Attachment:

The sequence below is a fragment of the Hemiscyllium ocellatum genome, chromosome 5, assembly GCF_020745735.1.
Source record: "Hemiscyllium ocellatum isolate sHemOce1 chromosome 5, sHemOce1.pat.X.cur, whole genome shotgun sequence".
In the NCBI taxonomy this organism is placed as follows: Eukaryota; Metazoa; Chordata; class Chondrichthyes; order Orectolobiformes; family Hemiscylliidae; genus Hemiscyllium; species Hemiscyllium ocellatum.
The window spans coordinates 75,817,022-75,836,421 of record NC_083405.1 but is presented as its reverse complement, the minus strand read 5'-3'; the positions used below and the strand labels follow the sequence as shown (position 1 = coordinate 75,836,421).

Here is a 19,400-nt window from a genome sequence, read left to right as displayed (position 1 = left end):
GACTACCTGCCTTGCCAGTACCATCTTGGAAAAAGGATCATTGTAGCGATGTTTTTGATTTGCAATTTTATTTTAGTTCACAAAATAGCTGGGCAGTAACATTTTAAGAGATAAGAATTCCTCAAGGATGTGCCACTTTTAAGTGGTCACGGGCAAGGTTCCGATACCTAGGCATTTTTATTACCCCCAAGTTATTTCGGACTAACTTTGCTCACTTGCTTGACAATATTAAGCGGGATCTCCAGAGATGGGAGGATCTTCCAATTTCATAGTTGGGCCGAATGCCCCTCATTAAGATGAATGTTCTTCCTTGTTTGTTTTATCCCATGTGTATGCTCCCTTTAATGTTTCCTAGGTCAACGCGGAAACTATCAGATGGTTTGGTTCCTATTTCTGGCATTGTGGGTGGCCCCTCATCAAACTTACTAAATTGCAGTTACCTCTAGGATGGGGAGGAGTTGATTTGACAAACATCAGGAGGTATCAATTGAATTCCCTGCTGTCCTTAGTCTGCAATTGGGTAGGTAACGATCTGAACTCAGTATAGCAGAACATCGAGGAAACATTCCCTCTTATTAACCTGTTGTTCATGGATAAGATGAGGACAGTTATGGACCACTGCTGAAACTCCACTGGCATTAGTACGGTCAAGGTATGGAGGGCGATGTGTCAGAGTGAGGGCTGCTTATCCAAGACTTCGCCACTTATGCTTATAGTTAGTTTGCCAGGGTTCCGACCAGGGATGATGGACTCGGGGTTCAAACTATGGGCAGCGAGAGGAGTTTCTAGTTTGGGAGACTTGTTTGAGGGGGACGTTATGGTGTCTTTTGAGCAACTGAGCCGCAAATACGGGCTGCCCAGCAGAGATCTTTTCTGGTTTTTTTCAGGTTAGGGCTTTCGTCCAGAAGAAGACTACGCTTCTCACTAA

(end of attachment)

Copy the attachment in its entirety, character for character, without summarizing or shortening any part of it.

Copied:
The sequence below is a fragment of the Hemiscyllium ocellatum genome, chromosome 5, assembly GCF_020745735.1.
Source record: "Hemiscyllium ocellatum isolate sHemOce1 chromosome 5, sHemOce1.pat.X.cur, whole genome shotgun sequence".
In the NCBI taxonomy this organism is placed as follows: Eukaryota; Metazoa; Chordata; class Chondrichthyes; order Orectolobiformes; family Hemiscylliidae; genus Hemiscyllium; species Hemiscyllium ocellatum.
The window spans coordinates 75,817,022-75,836,421 of record NC_083405.1 but is presented as its reverse complement, the minus strand read 5'-3'; the positions used below and the strand labels follow the sequence as shown (position 1 = coordinate 75,836,421).

Here is a 19,400-nt window from a genome sequence, read left to right as displayed (position 1 = left end):
GACTACCTGCCTTGCCAGTACCATCTTGGAAAAAGGATCATTGTAGCGATGTTTTTGATTTGCAATTTTATTTTAGTTCACAAAATAGCTGGGCAGTAACATTTTAAGAGATAAGAATTCCTCAAGGATGTGCCACTTTTAAGTGGTCACGGGCAAGGTTCCGATACCTAGGCATTTTTATTACCCCCAAGTTATTTCGGACTAACTTTGCTCACTTGCTTGACAATATTAAGCGGGATCTCCAGAGATGGGAGGATCTTCCAATTTCATAGTTGGGCCGAATGCCCCTCATTAAGATGAATGTTCTTCCTTGTTTGTTTTATCCCATGTGTATGCTCCCTTTAATGTTTCCTAGGTCAACGCGGAAACTATCAGATGGTTTGGTTCCTATTTCTGGCATTGTGGGTGGCCCCTCATCAAACTTACTAAATTGCAGTTACCTCTAGGATGGGGAGGAGTTGATTTGACAAACATCAGGAGGTATCAATTGAATTCCCTGCTGTCCTTAGTCTGCAATTGGGTAGGTAACGATCTGAACTCAGTATAGCAGAACATCGAGGAAACATTCCCTCTTATTAACCTGTTGTTCATGGATAAGATGAGGACAGTTATGGACCACTGCTGAAACTCCACTGGCATTAGTACGGTCAAGGTATGGAGGGCGATGTGTCAGAGTGAGGGCTGCTTATCCAAGACTTCGCCACTTATGCTTATAGTTAGTTTGCCAGGGTTCCGACCAGGGATGATGGACTCGGGGTTCAAACTATGGGCAGCGAGAGGAGTTTCTAGTTTGGGAGACTTGTTTGAGGGGGACGTTATGGTGTCTTTTGAGCAACTGAGCCGCAAATACGGGCTGCCCAGCAGAGATCTTTTCTGGTTTTTTTCAGGTTAGGGCTTTCGTCCAGAAGAAGACTACGCTTCTCACTAA